ePublish and Be Damned!
huffingtonpost.com – Saturday August 22, 2015
There's an old cliché in the ink stained trade from which I hail, "Every journalist has a novel in him, which is an excellent place for it."
But in 2004, when I was young, dumb and full of cum, I paid no heed to caution or wisdom. I had a daredevil idea, for a non-fiction book about jails in the USA, and submitted the proposal to several literary agencies based out of London.
Making a living from writing, writing from making a living
theguardian.com – Thursday August 20, 2015
For authors from Ken Kesey to Nathan Filer and Christie Watson, conventional working life has provided a vital resource – and not only in getting the rent paid.
Reply to a bad review
firstwriter.com – Thursday August 20, 2015
In the years that we've been publishing our Writers' Handbook and other titles we've been pleased to get a lot of good reviews: previous editions score averages of four stars on Amazon, and an amazing 70% of reviewers for our 2015 edition gave it the maximum score: five out of five. Customers have called it "excellent", a "wonderful book" and "a must have for writers" – but, inevitably, amongst the generally positive reviews there are also the occasional negative ones. This is only to be expected, of course – you can't please all of the people all of the time – but it can be frustrating when the criticism comes not from a fault with the book, but a customer's misunderstanding of the intent. This isn't the customer's fault, of course – it identifies that, in that instance, we've failed to adequately communicate the reasons for the choices that have been made.
Science Reveals the Advantage Writers Have Over the Rest of Us
mic.com – Tuesday August 18, 2015
Science has good news for people who write: The consequences of putting pen to paper go beyond hand cramps and furrowed eyebrows.
Study after study has linked the act of writing to myriad mental and physical health benefits, including elevated mood and emotional well-being, decreased stress, an improved ability to deal with trauma and even physical healing.
50 Shades of self-publishers: Fame and fortune through publishing yourself online
express.co.uk – Sunday August 16, 2015
Once dismissed as vanity books, the success of EL James has paved the way for a new generation of novelists who have found fame and fortune after publishing themselves online.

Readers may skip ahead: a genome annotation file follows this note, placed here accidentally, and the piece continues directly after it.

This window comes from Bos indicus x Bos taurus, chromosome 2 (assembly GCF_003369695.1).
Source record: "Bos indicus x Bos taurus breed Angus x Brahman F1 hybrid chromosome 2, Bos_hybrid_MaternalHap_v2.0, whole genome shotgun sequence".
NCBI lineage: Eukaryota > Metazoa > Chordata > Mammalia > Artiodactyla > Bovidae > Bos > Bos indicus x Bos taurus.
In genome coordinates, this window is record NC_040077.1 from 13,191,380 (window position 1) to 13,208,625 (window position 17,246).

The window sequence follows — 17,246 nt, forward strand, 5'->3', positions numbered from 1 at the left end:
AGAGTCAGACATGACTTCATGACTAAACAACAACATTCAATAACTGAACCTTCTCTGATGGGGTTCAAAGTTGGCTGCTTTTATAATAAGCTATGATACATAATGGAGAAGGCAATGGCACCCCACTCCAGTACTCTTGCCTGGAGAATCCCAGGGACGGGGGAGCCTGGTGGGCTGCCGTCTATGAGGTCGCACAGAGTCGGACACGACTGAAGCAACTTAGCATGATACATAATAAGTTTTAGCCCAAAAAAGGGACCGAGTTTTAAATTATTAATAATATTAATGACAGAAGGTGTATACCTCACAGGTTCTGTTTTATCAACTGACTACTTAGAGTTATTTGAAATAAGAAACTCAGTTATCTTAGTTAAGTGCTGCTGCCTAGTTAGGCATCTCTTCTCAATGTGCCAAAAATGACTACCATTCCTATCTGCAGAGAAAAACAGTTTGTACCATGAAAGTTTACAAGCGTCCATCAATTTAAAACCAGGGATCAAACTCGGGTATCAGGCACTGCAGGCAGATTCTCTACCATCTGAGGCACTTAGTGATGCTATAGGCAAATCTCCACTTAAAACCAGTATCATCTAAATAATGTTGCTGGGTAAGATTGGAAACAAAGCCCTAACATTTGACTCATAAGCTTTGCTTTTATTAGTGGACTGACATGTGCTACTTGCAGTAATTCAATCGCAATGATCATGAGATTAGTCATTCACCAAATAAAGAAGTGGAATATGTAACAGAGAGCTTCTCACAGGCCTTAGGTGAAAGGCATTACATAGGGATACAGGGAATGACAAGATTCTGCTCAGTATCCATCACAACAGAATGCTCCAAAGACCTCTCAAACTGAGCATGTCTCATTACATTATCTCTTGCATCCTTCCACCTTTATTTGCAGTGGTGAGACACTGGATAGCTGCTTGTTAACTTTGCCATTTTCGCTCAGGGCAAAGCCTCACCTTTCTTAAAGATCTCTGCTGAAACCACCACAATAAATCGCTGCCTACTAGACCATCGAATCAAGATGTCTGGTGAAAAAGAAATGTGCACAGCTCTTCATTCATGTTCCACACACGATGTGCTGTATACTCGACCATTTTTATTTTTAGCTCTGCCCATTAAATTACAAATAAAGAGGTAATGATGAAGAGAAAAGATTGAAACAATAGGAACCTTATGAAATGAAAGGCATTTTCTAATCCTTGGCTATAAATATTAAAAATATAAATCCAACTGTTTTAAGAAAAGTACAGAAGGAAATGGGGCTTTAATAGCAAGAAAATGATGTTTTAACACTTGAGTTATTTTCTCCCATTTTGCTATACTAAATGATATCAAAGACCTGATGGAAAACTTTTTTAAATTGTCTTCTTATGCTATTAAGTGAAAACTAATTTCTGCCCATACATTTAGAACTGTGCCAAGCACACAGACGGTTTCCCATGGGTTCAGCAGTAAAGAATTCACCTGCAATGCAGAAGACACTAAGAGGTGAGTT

If You Want to Be a Writer Then Write!
huffingtonpost.co.uk – Saturday August 15, 2015
I don't usually read Good Housekeeping, but a GH story featuring Gone Girl novelist Gillian Flynn featured on my Facebook timeline today and I had a look. Flynn was describing how redundancy from her magazine journalism job was the kick she needed to really get focused on her writing.
Some tips on approaching an agent
By Andrew Lownie
Literary Agent, The Andrew Lownie Literary Agency Ltd
firstwriter.com – Friday February 20, 2015
Our thanks to Andrew Lownie, named by Publishers Marketplace as the top selling agent worldwide, for providing this advice on how best to present yourself to an agent. This article is taken from The firstwriter.com Writers' Handbook 2015, available through Amazon, Amazon UK, and other outlets all over the world.
Using social media to promote your writing
By M. Goldman and J.M. Johnson
Editor-In-Chief and Marketing Specialist, Freeditorial
firstwriter.com – Saturday December 20, 2014
No one knows for sure if new writers have it easier than older generations, or the opposite! With the availability of self-promotion tools, a new challenge arises: Gone are the days when the writer’s “only job” was to write a good book. Now, you, the writer, are also responsible for creating some of the publicity for yourself. Sadly, even a great piece of work might be rejected because the writer has no online presence. If you are intimidated by the world of online self-marketing, don’t be! Start with the following tips and you will be ahead of most debutant writers!
Up for a challenge?
By Bruce Harris
Author, and Editor of the Writing Short Fiction website
firstwriter.com – Saturday December 20, 2014
This is for people who are making plans for a brand new year, and especially people who have decided that in 2015, they are going to stop making unfulfilled promises to themselves for some unspecified time in the future and actually give writing fiction a go. Savvy enough to already know that getting a first novel into print without a publication record is well nigh impossible, they decide that short fiction is the necessary first step.
Write with an editorial eye
By Marcella Simmons
firstwriter.com – Thursday November 20, 2014
Before I even start telling you what you should do to become a better writer, let me tell you a story about my latest book project first, and why what I am about to say is so important. A writer needs to have an editorial eye, that sixth sense, that expertise to make that story, article or book as error-free as possible before submitting to any publisher. For one, no-one knows that work of art better than the writer. It takes more than once, more than twice, even more than ten times sometimes to produce a manuscript that is 100 per cent free of errors, typos, misspelled words, and unfinished sentences or paragraphs.
Get the free newsletter | Submit a news item or article | Get Writers' News for your website